The stories in Folktales are Forever have been well-researched and the language kept simple for the reading pleasure of all age groups. Reading or being read to, children and adults will find Folktales are Forever to be an absolute delight. Adults will have the invaluable opportunity to take children down the memory lane of their childhood story time, while children will be intrigued by the combination of entertainment and life lessons each story presents. The songs in the stories are written in local dialects and translated into English. They have also been set to music and will provide additional entertainment for the musically inclined reader.
Read, enjoy and share!GHS 40.00GHS 40.00Quick View
In his first collection of short stories John Grisham takes us back to Ford County, Mississippi, the setting of his first novel, A Time to Kill.
Wheelchair-bound Inez Graney and her two older sons, Leon and Butch, take a bizarre road trip through the Mississippi Delta to visit the youngest Graney brother, Raymond, who’s been locked away on death row for eleven years. It could well be their last visit.
Mack Stafford, a hard-drinking and low-grossing run-of-the-mill divorce lawyer, gets a miracle phone call with a completely unexpected offer to settle some old, forgotten cases for more money than he has ever seen. Mack is suddenly bored with the law, fed up with his wife and his life, and makes drastic plans to finally escape.
Quiet, dull Sidney, a data collector for an insurance company, perfects his blackjack skills in hopes of bringing down the casino empire of Clanton’s most ambitious hustler, Bobby Carl Leach, who, among other crimes, has stolen Sidney’s wife.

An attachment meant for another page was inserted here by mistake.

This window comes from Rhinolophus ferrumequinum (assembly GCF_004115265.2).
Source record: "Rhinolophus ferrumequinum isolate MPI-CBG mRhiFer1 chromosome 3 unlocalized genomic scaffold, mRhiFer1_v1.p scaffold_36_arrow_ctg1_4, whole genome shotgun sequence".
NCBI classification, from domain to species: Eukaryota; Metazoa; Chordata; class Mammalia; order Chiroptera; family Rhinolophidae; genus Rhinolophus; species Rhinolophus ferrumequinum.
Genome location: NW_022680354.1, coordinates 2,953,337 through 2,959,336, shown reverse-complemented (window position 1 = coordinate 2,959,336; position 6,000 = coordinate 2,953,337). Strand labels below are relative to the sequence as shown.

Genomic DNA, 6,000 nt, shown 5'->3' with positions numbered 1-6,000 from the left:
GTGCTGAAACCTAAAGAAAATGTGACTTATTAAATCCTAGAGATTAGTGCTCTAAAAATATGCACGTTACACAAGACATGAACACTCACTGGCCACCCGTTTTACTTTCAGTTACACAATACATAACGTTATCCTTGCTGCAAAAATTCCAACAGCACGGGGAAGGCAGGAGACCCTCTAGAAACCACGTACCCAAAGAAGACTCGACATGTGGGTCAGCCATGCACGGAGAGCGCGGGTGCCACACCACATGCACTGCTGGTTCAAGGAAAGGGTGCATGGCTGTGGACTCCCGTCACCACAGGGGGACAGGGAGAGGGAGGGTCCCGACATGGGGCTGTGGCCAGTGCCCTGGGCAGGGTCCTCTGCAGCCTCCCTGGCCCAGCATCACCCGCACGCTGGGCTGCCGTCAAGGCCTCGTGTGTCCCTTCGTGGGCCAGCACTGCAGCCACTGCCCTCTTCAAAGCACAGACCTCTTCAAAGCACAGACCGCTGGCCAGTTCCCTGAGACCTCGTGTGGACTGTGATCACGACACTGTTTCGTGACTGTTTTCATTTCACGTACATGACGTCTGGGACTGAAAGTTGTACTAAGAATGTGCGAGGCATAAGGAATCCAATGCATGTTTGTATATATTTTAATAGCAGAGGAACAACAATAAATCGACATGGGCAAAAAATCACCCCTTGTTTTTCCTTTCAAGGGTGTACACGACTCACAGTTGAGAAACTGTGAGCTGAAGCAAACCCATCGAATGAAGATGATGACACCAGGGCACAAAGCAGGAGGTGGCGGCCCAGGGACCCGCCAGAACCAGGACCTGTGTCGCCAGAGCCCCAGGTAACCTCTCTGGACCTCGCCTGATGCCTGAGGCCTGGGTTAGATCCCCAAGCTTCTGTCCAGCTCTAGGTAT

Three good ol’ boys from rural Ford County begin a journey to the big city of Memphis to give blood to a grievously injured friend. However, they are unable to drive past a beer store as the trip takes longer and longer. The journey comes to an abrupt end when they make a fateful stop at a Memphis strip club.
The Quiet Haven Retirement Home is the final stop for the elderly of Clanton. It’s a sad, languid place with little controversy, until Gilbert arrives. Posing as a low-paid bedpan boy, he is in reality a brilliant stalker with an uncanny ability to sniff out the assets of those “seniors” he professes to love.
One of the hazards of litigating against people in a small town is that one day, long after the trial, you will probably come face-to-face with someone you’ve beaten in a lawsuit. Lawyer Stanley Wade bumps into an old adversary, a man with a long memory, and the encounter becomes a violent ordeal.
Clanton is rocked with the rumor that the gay son of a prominent family has finally come home, to die. Of AIDS. Fear permeates the town as gossip runs unabated. But in Lowtown, the colored section of Clanton, the young man finds a soul mate in his final days.
Featuring a cast of characters you’ll never forget, these stories bring Ford County to vivid and colorful life. Often hilarious, frequently moving, and always entertaining, this collection makes it abundantly clear why John Grisham is our most popular storyteller.GHS 50.00GHS 50.00Quick View
“I believe there is another man inside every man, a stranger . . .” writes Wilfred Leland James in the early pages of the riveting confession that makes up “1922,” the first in this pitch-black quartet of mesmerizing tales from Stephen King. For James, that stranger is awakened when his wife, Arlette, proposes selling off the family homestead and moving to Omaha, setting in motion a gruesome train of murder and madness.
In “Big Driver,” a cozy-mystery writer named Tess encounters the stranger along a back road in Massachusetts when she takes a shortcut home after a book-club engagement. Violated and left for dead, Tess plots a revenge that will bring her face-to-face with another stranger: the one inside herself.
“Fair Extension,” the shortest of these tales, is perhaps the nastiest and certainly the funniest. Making a deal with the devil not only saves Dave Streeter from a fatal cancer but provides rich recompense for a lifetime of resentment.
When her husband of more than twenty years is away on one of his business trips, Darcy Anderson looks for batteries in the garage. Her toe knocks up against a box under a worktable and she discovers the stranger inside her husband. It’s a horrifying discovery, rendered with bristling intensity, and it definitively ends a good marriage.
Like Different Seasons and Four Past Midnight, which generated such enduring films as The Shawshank Redemption and Stand by Me, Full Dark, No Stars proves Stephen King a master of the long story form.GHS 60.00GHS 60.00Quick View